(source:tmartin on Flickr.)
Here’s a frank question: Will you still have a viable online business in the next 3-5 years?
The internet business space isn’t getting easier. Your bigger competitors are getting into the game, and sinking bigger dollars in by looking at things like customer lifetime values and “branding value” (or just being wasteful).
According to research by Google, the average retail buyer on the internet visits over 10 different sources before buying. However, there is no standard in tracking revenue and sales back to the proper sources. So if you are buying media in multiple channels, you may often be double paying for a sale.
As an example, Google Adwords gives the credit to the last adwords click. So if someone clicks on an Adwords ad, and then clicks multiple links from multiple other networks or on an SEO link afterwards, Adwords will still credit the last paid Adwords click. However, those other networks will also take the credit for the sale.
Now, if you think that’s sneaky, consider that Google is one of the more honest vendors. Some other companies will by default include anyone who saw their ad (view-through conversion) without clicking on it. Often times, this can include people who would have converted anyways.
However, we aren’t trying to excoriate the industry for lack of standards. That won’t help you. You need to make sure you have a viable online business in the next 3-5 years.
So how do you make sure you are squeezing every dollar of revenue out of your ad budget? How do you maximize or hit your margin targets?
Let’s take a more a holistic view of your customers purchase journey. Let’s create a figurative journey for the customer of an internet retailer. Keep in mind, the same model can be used if you are doing lead generation. However, we’re going to focus on retail for a moment.
Let’s say you are selling women’s swimwear online. Jill sees one of her friends gush about her sexy one-piece she bought from yoursexyswimwear.com. She even posts a picture of herself in it on facebook. Jill thinks she’s absolutely got to check out those styles, she’s been thinking of buying a new swimsuit herself, but gets a bit distracted on other facebook comments. However, before she does that, Jill likes yoursexyswimwear.com’s facebook page.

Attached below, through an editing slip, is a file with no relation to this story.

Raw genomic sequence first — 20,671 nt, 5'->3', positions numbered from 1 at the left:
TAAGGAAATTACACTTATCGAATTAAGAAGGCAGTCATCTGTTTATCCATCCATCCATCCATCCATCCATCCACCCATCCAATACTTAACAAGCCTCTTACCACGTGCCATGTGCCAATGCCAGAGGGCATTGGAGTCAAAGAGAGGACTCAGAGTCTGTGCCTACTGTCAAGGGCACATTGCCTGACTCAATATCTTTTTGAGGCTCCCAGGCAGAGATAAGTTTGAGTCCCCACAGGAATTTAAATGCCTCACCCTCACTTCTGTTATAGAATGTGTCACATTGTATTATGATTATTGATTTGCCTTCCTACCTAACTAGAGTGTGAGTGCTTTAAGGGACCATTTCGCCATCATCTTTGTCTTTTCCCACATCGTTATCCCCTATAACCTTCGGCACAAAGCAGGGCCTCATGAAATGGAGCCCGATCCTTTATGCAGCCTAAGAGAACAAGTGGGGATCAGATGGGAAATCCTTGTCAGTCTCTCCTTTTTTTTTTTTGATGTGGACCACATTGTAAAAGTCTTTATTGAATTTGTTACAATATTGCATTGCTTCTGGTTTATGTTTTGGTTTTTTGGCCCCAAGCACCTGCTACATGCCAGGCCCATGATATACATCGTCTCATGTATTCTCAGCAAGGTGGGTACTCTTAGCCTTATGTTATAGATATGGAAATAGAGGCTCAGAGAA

Yoursexyswimwear.com creates a facebook ad targeting their facebook fans offering the latest summer fashions. Jill clicks on the ad and goes to yoursexyswimwear.com and starts browsing styles. However, before she buys, she has to make sure that she’s really getting the best deal, and seeing all the latest styles.
She goes to Google, searches for sexy swimwear and clicks on a couple of retailers. She also finds a fashion forum and looks for reviews. Yoursexyswimwear.com, being a savvy retailer, has multiple vendors with the latest “dynamic remarketing” (or whatever each vendor calls it) serving up the same or similar products to her in ads. She clicks on a couple of the more intriguing products she didn’t notice before.
She then goes back to facebook to chat. Another dynamic remarketing vendor targets her on facebook with dynamic ads. She clicks and finally buys $200 worth of swimwear because of a promotion sent to her. Our retailer is comfortable paying $40 for that sale.
From a holistic viewpoint, we are paying for every touchpoint Jill has with our brand. If we over-pay on the remarketing, for example, we won’t be able to bid as effectively on the generic “sexy swimwear” keyword. So even though the dynamic marketing looks like (and is) a goldmine for us retailers, we don’t want to over-value it, or we risk undervaluing other channels and losing potential sales.
To resolve this, we need to use attribution modeling. Attribution modeling is the process of attributing partial credit to each touch-point. The standard “model” is called “last click”, which is that the last click gets the credit for the whole sale. There are many ways of slicing the pie.
Previously, attribution modeling remained the domain of the 6 figure/year analytics tools like IBM Analytics, Webtrends etc. However, recently Google has released their version of their “attribution modeling” tool, which is free.
To learn how to use the Google Analytics Attribution Modeling tool, join National Positions and Tagman on our webinar on August 20th about attribution modeling. You will learn some basic attribution models, the power of Google analytics and some of the limitations, as well as your alternatives. Click here to sign up.
About National Positions: National Positions is an INC 500 internet marketing company. Our webinar with Tagman on attribution modeling will help retailers invest their marketing budget more effectively and drive more sales.